Heel Landing Due To Fear of Falling-Oz GFOFTLeave the first response August 26, 2007 / Posted in Running Form & Style
— In RunningBarefoot@yahoogroups.com, “tim” wrote:
> I noticed that in the picture of Ken on the barefoot web page has most of the runners in the back landing heel first. I often ask myself why does something that is incorrect become a thing the majority does. I am guessing it is due to the shoes. If you put 1/2″ of rubber under your heel then it is hard not to land heel first.
> I remember reading Ozzie’s thoughts a few years ago and then trying it. But I had a few problems then I moved to shoes that did not have the big cushioned heel and it all made sense.
You will notice that a number of shoe companies have removed the thick cushioning in their shoes. Check out Puma H. Street, Asics Hyper Paw RV II, Kangaroo Speed Mesh Lo, Nike Waffle Racer, Reebok Nautical Mile, New Balance WR 790 & MR 790.
Heel strike has nothing to do with the thickness of the heel of the shoe. It has to do with the way we walked and ran after our first fall. Shoe companies saw that the majority of runners who are not in the competitive or elite category landed on the back of the heels of their shoes. So logic would have it that, if the problem is injuries to the body, then why don’t we solve the problem by making the impact to the heel of the foot less…impactful. So the logic of creating softer heel impact was born.
The theory part of my reasoning about why people land on the back of the heel of the shoe is Gontang “Fear of Falling” Theory or better known as the Oz G-F-O-F-T.
While a baby learning to walk will plop down on its butt, I hold that between the age of 3 and 8 the majority of us were running, got out of control and tripped or fell. Of the 30,000 people I’ve asked, about 1 in 40 hit their chin and needed anywhere from 3 to a dozen or more stitches.
All the others had an indelible “One Time Learning Experience.” This one-time-experience of extreme pain embedded in the brain that the cuts, bruises, abrasions, lacerations, trauma, and shock were caused by the fall. The mind/body holds onto that experience remembering never to let it happen again. Never. Never. Never. It’s too painful to allow to happen ever again.
You will notice that when people walk they snap the lower leg forward. So if they stepped on a banana peel, their center of gravity is behind the foot landing. Therefore the foot on the peel will slip forward.
Rather than lifting the knees up and down to run, the runner has to lift their entire center of gravity up and down so the lower leg can pendulum forward. Therefore the lower leg swings forward landing on the back of the heel of the shoe…and causing a deceleration and also a compression as the rest of the body weight comes down upon the foot.
Stand with your feel parallel and about 3 inches apart.
Keep the weight and your body above and on your left foot/leg . Let the right foot go forward so that the heel of the right foot is touching. The weight is still on the left foot.
In that position the weight of your body is behind the right foot. To take the next step you have to put your weight into the front foot. If the banana peel were there you’d see that your foot would slip forward upon weightbearing.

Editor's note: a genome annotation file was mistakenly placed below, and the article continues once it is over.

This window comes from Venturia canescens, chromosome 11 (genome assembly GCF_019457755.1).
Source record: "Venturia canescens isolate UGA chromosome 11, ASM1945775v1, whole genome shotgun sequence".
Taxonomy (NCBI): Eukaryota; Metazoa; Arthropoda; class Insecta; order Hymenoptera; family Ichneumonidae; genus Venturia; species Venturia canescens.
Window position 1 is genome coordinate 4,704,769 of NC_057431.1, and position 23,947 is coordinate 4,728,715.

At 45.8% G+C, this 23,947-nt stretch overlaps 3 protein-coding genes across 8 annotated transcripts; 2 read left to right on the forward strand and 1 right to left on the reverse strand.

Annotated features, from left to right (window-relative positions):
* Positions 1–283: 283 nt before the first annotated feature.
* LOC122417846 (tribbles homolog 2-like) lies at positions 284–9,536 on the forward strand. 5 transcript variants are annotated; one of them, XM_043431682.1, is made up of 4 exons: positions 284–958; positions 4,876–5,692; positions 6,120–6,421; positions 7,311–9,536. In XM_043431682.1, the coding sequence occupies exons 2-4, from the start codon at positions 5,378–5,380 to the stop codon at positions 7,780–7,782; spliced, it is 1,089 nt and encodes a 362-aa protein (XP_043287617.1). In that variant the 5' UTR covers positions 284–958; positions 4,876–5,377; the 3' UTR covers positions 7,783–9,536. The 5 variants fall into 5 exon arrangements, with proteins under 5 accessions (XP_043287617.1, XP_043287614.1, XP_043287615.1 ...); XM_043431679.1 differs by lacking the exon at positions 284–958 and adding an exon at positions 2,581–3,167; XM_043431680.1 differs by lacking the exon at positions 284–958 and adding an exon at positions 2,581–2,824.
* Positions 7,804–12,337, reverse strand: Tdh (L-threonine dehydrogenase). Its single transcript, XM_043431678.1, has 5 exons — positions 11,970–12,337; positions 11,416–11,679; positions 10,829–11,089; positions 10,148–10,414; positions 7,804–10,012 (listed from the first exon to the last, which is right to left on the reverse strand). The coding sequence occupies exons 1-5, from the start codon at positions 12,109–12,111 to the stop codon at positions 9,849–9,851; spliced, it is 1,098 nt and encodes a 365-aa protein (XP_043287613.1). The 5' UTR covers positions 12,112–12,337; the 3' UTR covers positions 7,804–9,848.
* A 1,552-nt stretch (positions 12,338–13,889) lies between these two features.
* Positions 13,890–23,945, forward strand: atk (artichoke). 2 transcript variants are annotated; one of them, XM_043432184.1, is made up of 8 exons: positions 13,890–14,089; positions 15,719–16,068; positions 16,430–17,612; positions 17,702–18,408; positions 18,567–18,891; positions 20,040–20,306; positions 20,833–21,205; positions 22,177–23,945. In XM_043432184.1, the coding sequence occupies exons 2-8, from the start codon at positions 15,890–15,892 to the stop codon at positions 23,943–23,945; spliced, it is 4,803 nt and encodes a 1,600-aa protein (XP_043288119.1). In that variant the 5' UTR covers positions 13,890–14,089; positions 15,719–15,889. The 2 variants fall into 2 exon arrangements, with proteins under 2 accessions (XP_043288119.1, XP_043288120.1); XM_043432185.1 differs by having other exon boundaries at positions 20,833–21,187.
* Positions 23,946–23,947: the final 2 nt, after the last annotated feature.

Now once again: Stand with your feel together and about 3 inches apart.
Keep the weight and your body on your left foot/leg and let the right foot go BACKWARD so that the ball/toe of the right foot is touching. The weight is still on the left foot.
Notice now that your center of gravity is over the front foot. That is where I want the runner’s body to be. That is what I play with when I retrain the neuromuscular awareness of the body to experience of running as falling and catching oneself gracefully.
If you saw Steve Scott racing one of the 134 sub four minute miles in his career, and there was a chest high wall or curtain he ran behind for a few seconds, you’d say it looks like he cruising along on a skateboard.
So I return to getting people aware that most of us walk with the upper body sitting on the pedestal of the pelvis and legs. When we run from that mind and body set, we’re unable to use the whole body to run.
Watch people walk and you’ll begin to see that they walk from the pelvis and the upper body sort of sits there for the ride. You can only snap your knee forward when the weight is upon the back leg.
If you bring your upper body weight from sternum to top of the head forward a half inch, you’ll notice that you can no longer snap the knee because your center of gravity is over the front foot and you’re now the proverbial broom handle falling forward being held in the palm of your hand. You move fast enough to keep the rate of fall constant.
The reason I give people the sky hook with a hawk, hummingbird, or butterfly at the other end, is to keep the head balanced so there is no wasted energy holding up the head. Also if you read about the Alexander Technique, you’ll realize that the quarter of an inch lift from the crown of the head involved the entire body in walking, running or any kind of movement.
In closing I repeat myself: Running is falling and learning to catch oneself gracefully. One can run clumsily or gracefully. Go for the grace!